Matsudaira Nobumitsu

松平信光

Matsudaira Clan

Mikawa Province

Matsudaira Nobumitsu

Lifespan:  Ōei 11 (1404) (?) to 7/22 of Chōkyō 2 (1488) (?)

Other Names:  Sakyō-no-suke

Rank:  bushō

Title:  Junior Fifth Rank (Lower), Governor of Izumi

Clan:  Matsudaira

Bakufu:  Muromachi

Lord:  Ise Sadachika

Father:  Matsudaira Chikauji or Matsudaira Yasuchika

Mother:  Daughter of Matsudaira Nobushige

Siblings:  Nobuhiro, Nobumitsu, Masuchika, Hisachika, Morihisa, Iehiro

Wife: [Formal]  Shinjōin (daughter of the Isshiki clan); daughter of Makihara Matabei

Children:  Moriie, Masatatsu, Chikatada, Tomosuke, Mitsushige, Mitsuhide, Tadakage, Mitsuchika, Iekatsu, Chikamasa, Chikanori, sister (wife of Toda Munemitsu)

Matsudaira Nobumitsu served as a bushō from the mid-Muromachi period to the Sengoku period.  Nobumitsu served as the third head of the Matsudaira clan of Mikawa Province.  He was the founder of the Iwatsu-Matsudaira family and the seven-generation-prior grandfather of Tokugawa Ieyasu.

According to certain sources, Nobumitsu was the son of Matsudaira Yasuchika (the second head of the Matsudaira clan) and, based on other sources, he was the son of Matsudaira Chikauji (the first head of the Matsudaira clan).  His mother was the daughter of Matsudaira Nobushige, a landowner in the Matsudaira township of Mikawa originating from the Kamō clan, while his wife was a daughter of the Isshiki clan (either Isshiki Mitsunori or Isshiki Muneyoshi).

Based on genealogical records of the clan, the heads of the Matsudaira clan can be confirmed from the era of Nobumitsu.  The genealogy prior to Nobumitsu is not well-documented so circumstances leading to the rise of the Matsudaira clan are not verified.

Nobumitsu was a dogō, or small-scale landowner, in Mikawa.  He founded the Iwatsu-Matsudaira family based at Iwatsu Castle.  Around the time of the Ōnin-Bunmei War, Nobumitsu served Ise Sadachika, the director of the mandokoro, or government office managing claims with respect to finances and landholdings for the Muromachi bakufu.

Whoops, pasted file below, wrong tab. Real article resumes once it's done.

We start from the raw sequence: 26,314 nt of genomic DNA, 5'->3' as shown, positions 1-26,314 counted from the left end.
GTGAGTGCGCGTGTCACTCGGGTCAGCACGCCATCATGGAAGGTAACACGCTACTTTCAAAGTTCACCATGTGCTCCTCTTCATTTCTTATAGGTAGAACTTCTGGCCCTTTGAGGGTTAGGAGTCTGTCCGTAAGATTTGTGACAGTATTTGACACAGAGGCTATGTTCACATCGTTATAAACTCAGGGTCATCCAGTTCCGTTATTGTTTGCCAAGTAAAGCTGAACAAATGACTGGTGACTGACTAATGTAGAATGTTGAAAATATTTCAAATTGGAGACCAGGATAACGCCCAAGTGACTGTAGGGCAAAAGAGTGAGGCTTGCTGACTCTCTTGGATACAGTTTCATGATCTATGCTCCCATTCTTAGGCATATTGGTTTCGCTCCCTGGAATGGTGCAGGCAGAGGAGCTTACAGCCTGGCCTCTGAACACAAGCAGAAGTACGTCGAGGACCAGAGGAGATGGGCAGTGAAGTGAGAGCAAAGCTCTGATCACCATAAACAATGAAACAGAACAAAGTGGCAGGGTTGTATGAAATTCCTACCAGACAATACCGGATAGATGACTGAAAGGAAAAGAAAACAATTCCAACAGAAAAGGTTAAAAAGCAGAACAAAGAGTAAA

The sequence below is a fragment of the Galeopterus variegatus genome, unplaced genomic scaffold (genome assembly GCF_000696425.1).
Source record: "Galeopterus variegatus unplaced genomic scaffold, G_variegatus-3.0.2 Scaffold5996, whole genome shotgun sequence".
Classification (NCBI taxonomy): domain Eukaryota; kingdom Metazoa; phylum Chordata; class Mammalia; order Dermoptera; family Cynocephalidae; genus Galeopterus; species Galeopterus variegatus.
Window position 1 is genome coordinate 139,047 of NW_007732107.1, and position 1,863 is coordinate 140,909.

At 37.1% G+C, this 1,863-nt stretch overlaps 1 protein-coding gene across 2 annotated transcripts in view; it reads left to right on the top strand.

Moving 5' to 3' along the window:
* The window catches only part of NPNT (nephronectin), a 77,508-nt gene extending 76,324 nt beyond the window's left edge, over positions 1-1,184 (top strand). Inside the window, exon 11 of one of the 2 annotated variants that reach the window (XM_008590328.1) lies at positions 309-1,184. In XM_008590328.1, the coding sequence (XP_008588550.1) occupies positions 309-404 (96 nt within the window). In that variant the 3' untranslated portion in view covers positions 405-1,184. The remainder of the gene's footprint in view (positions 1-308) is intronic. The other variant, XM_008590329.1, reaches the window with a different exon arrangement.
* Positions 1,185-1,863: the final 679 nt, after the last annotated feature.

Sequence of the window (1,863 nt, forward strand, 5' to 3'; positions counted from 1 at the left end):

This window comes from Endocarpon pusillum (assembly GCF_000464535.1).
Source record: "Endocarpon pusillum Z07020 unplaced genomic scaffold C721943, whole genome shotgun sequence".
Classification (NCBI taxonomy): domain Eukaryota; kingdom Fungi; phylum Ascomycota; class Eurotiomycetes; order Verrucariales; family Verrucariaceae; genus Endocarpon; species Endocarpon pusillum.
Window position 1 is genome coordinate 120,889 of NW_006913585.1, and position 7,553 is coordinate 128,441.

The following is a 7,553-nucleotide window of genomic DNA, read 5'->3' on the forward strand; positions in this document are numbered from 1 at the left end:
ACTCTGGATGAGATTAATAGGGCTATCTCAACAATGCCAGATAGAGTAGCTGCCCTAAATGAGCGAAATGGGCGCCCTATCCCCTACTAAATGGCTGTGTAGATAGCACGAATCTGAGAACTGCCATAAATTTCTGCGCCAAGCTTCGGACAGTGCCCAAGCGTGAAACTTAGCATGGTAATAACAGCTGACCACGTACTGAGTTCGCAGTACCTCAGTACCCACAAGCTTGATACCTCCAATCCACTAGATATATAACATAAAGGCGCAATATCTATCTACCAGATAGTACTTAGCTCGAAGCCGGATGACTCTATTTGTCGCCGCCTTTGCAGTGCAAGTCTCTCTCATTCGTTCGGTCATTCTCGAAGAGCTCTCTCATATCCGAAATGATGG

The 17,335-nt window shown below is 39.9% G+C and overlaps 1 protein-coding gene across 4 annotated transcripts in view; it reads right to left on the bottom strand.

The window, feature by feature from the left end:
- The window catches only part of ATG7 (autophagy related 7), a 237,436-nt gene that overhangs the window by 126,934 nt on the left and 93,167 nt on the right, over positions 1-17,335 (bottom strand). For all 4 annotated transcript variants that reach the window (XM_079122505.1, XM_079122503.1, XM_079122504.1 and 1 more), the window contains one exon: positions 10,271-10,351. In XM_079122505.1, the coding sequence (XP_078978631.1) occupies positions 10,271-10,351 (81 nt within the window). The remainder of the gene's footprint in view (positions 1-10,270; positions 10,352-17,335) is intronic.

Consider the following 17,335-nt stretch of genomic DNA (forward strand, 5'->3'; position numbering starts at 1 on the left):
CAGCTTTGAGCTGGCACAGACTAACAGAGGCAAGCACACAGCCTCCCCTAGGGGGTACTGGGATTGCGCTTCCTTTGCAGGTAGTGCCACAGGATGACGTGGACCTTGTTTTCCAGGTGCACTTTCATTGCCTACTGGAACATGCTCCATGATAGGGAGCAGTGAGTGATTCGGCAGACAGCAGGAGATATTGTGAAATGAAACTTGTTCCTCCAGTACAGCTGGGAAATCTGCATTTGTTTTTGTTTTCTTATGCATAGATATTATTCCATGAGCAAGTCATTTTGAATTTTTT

In 1458, Nobumitsu attacked Sekiguchi Mitsuoki at Ganryakuji Castle.  Mitsuoki was the head of the Imagawa-Sekiguchi family, a cadet family of the Imagawa clan who served as the military governors of Suruga Province.  After toppling the castle, he assigned his eleventh son, Matsudaira Chikanori, to serve as its lord.  Thereafter, he designated Nagasawa Castle as his residence.  This castle was located nearby to the north of Ganryakuji Castle and formerly occupied by Mitsuokis’ younger brother, Nagasawa Naoyuki.  As a result, the family was known as the Nagasawa-Matsudaira clan while Iwatsu Castle was also called Nagasawayama Castle.  In 1461, he eliminated Yamashita Shōzaemon of Hokkyū Castle.

In the fifth month of 1465, upon the demand of Hosokawa Shigeyuki, the military governor of Mikawa, and, as a servant of Sadachika, upon orders of Ashikaga Yoshimasa (the eighth shōgun of the Muromachi bakufu), Nobumitsu suppressed an event known as the Nukata District Uprising.  As recognition for his contributions, he received from the bakufu landholdings in Fukōzu and elsewhere that were previously owned by the ikki forces.

Nobumitsu wed his daughter to Toda Munemitsu, a capable bushō from eastern Mikawa who also served the Ise clan.  During the Ōnin-Bunmei War, Nobumitsu associated with the Eastern Army and, together with Hosokawa Shigeyuki, the military governor of Mikawa, he defeated the Isshiki clan who were aiming to restore their power in Mikawa.  He joined a lightening assault against Hatakeyama Kaga-no-kami, a member of the Hatakeyama clan associated with the Western Army based in Anjō Castle.  He captured the castle and had his fifth son, Matsudaira Mitsushige, become the son-in-law of Saigō Yoritsugu, the lord of Okazaki Castle, placing Okazaki Castle under his control.

In the Sengoku period, Nobumitsu entered Anjō Castle and expanded his base of power in western Mikawa, building the foundation of the Matsudaira clan as a sengoku daimyō.  Over the course of a long life, he had many children.  According to one source, he had forty-eight.  He dispersed his children, having them establish the Takenoya-Matsudaira, the Anjō-Matsudaira (which later became the main branch of the Matsudaira clan), the Katanohara-Matsudaira, the Okazaki-Matsudaira (Ōkusa-Matsudaira), the Goi-Matsudaira (Fukōzu-Matsudaira family), the Nomi-Matsudaira, the Marune-Matsudaira, the Makiuchi-Matsudaira, and the Nagasawa-Matsudaira.

Nobumitsu built the Banshō Temple in the village of Taki, the Shinkōmyō and Myōshin temples in Iwatsu.  He died in Iwatsu Castle and was succeeded by his third son, Matsudaira Chikatada.

There are several theories regarding the lifespan of Nobumitsu which cannot be authenticated.   These include: (a) Ōei 20 (1413) to 7/22 of Chōkyō 2 (1488): seventy-six years old; (b) Ōei 11 (1404) to 7/22 of Chōkyō 2 (1488): eighty-five years old; and (c) Ōei 8 (1401) to 7/23 of Chōkyō 3 (1489): eighty-nine years old.

A record of religious ceremonies at the Daiju Temple on 12/26 of Bunki 1 (1501) states that the death anniversary of Nobumitsu was on 7/22 so this is authenticated.